IT CAUSES stillbirth and complications for babies but that didn't stop 164 Dorset mums who gave birth in the first three months of this year from carrying on smoking during their pregnancies.

According to NHS Digital data, 11 per cent of the mums who gave birth from January to March in the Dorset Clinical Commissioning Group area were smokers. That's 164 out of the 1,570 women who gave birth during that time and is an increase on the 10 per cent of the 1,631 births during the same time last year.

The figures are also five percentage points higher than the six per cent target the Government wants CCGs to meet by the end of 2022.

Across England, a total of 145,876 mothers gave birth during the same three months. Of these, 10 per cent were self-reported as smokers, down from 11 per cent one year earlier meaning Dorset has bucked the national trend, too.

The NHS says that only 33 out of 191 CCGs in England met the national target and it warned that smoking during pregnancy can cause serious health problems, including complications during labour and an increased risk of miscarriage, premature birth, still birth, and sudden unexpected death in infancy.

Policy manager at charity Action on Smoking and Health (ASH), Vicky Salt, said: “These national figures show a slight decline in rates of smoking during pregnancy compared to last year, however much more must be done to address the big variations in prevalence rates between local areas.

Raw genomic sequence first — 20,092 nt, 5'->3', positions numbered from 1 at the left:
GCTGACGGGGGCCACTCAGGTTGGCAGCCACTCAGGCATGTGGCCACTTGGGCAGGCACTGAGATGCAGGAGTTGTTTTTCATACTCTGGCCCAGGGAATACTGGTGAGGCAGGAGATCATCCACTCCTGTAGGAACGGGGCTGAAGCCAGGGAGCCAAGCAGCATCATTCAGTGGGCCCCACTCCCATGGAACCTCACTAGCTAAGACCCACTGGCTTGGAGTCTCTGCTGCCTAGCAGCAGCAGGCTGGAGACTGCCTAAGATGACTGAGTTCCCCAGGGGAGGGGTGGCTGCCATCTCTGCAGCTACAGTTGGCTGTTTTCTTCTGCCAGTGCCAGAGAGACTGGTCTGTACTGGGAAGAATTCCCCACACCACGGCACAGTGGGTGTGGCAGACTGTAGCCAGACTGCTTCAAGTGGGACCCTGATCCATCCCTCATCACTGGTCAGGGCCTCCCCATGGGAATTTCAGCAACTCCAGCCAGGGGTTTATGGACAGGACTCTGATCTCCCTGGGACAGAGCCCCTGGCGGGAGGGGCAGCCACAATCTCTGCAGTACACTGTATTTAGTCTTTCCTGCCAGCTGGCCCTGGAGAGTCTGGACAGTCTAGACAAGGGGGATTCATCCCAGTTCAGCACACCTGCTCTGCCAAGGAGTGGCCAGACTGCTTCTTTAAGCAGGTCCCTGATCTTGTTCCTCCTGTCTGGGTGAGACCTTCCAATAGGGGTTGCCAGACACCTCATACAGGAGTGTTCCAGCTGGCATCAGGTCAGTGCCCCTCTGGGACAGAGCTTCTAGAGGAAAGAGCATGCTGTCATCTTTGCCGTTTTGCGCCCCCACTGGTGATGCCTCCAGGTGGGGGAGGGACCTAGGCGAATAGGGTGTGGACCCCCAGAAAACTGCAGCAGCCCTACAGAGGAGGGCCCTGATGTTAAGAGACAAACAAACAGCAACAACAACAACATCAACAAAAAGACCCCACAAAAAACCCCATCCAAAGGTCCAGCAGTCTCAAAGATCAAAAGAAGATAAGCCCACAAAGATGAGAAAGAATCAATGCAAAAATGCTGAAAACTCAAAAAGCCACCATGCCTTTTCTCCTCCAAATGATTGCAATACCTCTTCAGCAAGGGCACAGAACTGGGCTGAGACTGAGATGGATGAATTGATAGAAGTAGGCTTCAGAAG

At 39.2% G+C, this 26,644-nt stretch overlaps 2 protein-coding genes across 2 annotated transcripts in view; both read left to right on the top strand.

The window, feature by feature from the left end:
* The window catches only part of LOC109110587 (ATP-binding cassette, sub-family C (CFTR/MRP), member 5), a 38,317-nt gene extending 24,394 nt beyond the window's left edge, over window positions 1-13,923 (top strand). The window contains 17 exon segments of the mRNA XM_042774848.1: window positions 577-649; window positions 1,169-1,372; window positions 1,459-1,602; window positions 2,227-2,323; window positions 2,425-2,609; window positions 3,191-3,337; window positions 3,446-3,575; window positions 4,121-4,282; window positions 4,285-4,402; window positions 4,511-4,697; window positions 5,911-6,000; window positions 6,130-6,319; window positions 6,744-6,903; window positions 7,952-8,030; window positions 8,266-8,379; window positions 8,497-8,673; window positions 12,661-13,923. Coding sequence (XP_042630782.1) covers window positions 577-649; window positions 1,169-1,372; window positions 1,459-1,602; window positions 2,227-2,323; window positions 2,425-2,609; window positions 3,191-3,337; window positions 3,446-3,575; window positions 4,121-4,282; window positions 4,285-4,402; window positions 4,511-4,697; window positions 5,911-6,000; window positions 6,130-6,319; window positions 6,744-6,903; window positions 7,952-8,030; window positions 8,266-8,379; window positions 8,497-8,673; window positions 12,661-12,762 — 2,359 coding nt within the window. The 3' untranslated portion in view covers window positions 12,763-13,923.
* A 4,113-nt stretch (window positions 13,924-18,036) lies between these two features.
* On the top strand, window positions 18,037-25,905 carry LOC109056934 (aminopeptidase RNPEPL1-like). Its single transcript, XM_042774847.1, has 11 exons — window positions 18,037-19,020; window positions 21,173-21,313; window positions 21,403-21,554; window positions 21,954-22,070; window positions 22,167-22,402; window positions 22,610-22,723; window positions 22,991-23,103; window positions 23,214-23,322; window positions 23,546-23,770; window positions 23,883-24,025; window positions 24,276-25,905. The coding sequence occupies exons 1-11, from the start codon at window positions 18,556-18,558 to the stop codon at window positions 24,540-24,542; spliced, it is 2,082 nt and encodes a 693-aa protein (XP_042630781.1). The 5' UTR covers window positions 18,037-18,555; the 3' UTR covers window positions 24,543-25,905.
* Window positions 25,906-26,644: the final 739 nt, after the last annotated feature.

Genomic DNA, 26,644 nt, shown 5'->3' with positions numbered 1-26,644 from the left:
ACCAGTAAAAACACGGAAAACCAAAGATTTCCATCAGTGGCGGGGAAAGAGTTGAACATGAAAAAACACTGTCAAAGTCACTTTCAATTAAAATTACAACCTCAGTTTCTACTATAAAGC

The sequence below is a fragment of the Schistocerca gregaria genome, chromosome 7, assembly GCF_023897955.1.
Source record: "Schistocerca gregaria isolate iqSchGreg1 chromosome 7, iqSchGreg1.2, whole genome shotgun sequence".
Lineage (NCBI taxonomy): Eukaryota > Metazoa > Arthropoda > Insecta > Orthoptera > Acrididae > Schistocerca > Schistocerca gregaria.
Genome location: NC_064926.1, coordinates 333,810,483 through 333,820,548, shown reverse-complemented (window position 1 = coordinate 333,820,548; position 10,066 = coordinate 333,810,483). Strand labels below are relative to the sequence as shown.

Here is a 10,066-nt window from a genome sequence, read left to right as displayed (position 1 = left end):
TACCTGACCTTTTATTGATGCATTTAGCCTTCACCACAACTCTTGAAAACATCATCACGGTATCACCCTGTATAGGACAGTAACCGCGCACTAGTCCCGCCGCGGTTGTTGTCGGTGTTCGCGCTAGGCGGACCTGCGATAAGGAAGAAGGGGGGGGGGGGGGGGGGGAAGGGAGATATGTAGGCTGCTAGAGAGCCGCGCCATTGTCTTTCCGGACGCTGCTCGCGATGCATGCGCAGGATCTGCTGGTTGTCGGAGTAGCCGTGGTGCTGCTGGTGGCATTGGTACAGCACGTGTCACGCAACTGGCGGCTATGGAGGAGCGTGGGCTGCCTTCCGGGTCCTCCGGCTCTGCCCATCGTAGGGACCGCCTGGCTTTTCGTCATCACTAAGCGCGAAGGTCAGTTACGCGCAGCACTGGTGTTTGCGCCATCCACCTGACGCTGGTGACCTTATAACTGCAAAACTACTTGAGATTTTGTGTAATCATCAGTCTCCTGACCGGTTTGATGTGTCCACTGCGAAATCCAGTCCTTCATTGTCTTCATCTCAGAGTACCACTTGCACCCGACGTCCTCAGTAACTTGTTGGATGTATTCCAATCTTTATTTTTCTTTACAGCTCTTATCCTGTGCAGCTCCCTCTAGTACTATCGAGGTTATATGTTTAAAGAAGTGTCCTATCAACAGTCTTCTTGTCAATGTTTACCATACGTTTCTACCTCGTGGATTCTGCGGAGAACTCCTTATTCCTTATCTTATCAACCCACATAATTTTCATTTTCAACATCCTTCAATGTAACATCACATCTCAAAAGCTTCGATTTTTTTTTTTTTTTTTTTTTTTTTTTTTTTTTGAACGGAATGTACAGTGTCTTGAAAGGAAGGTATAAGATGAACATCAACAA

“Government must go further, and faster, if it is to achieve its national ambition to reduce smoking at time of delivery.

“This should include greater use of financial incentive schemes to support quitting and action to reduce smoking rates in women of childbearing age.

“Any delay will have a real cost in babies’ lives.”

A Department of Health and Social Care spokeswoman said: "While the number of women smoking in pregnancy is at a record low, too many women from deprived areas are still at risk of suffering the tragedy of a stillbirth or complications as a result of smoking.

“We know we must do more. We are determined to reduce these levels to 6% by 2022 and as part of the NHS Long Term Plan, every smoker admitted to hospital will be offered specialist support to quit smoking, with an emphasis on pregnant women and their partners.”

The news comes less than six months after a Poole Hospital midwife received a prestigious nursing award for the work she's done to support expectant mums who want to stop smoking.